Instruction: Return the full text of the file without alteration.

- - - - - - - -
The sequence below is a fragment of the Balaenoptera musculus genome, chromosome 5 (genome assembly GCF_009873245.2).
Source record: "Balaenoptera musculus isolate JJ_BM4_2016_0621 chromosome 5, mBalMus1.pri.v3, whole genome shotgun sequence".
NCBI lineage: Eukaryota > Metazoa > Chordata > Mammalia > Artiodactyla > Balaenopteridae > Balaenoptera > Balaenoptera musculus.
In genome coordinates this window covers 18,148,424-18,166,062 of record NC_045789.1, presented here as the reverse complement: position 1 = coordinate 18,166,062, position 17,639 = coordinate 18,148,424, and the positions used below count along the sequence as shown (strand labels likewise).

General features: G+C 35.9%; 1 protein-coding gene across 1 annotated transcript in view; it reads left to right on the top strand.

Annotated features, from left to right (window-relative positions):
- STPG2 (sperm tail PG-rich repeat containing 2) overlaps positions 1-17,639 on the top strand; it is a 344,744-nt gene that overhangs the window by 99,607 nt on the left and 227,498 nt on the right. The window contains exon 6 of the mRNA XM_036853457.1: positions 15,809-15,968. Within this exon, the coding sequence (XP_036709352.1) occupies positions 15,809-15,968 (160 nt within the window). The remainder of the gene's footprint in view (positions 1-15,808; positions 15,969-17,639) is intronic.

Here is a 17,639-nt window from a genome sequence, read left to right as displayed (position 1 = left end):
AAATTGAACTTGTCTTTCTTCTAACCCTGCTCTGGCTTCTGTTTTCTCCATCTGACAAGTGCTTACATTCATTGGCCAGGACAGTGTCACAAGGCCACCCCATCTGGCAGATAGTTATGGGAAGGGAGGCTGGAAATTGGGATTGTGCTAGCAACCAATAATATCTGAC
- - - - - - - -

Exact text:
The sequence below is a fragment of the Balaenoptera musculus genome, chromosome 5 (genome assembly GCF_009873245.2).
Source record: "Balaenoptera musculus isolate JJ_BM4_2016_0621 chromosome 5, mBalMus1.pri.v3, whole genome shotgun sequence".
NCBI lineage: Eukaryota > Metazoa > Chordata > Mammalia > Artiodactyla > Balaenopteridae > Balaenoptera > Balaenoptera musculus.
In genome coordinates this window covers 18,148,424-18,166,062 of record NC_045789.1, presented here as the reverse complement: position 1 = coordinate 18,166,062, position 17,639 = coordinate 18,148,424, and the positions used below count along the sequence as shown (strand labels likewise).

General features: G+C 35.9%; 1 protein-coding gene across 1 annotated transcript in view; it reads left to right on the top strand.

Annotated features, from left to right (window-relative positions):
- STPG2 (sperm tail PG-rich repeat containing 2) overlaps positions 1-17,639 on the top strand; it is a 344,744-nt gene that overhangs the window by 99,607 nt on the left and 227,498 nt on the right. The window contains exon 6 of the mRNA XM_036853457.1: positions 15,809-15,968. Within this exon, the coding sequence (XP_036709352.1) occupies positions 15,809-15,968 (160 nt within the window). The remainder of the gene's footprint in view (positions 1-15,808; positions 15,969-17,639) is intronic.

Here is a 17,639-nt window from a genome sequence, read left to right as displayed (position 1 = left end):
AAATTGAACTTGTCTTTCTTCTAACCCTGCTCTGGCTTCTGTTTTCTCCATCTGACAAGTGCTTACATTCATTGGCCAGGACAGTGTCACAAGGCCACCCCATCTGGCAGATAGTTATGGGAAGGGAGGCTGGAAATTGGGATTGTGCTAGCAACCAATAATATCTGAC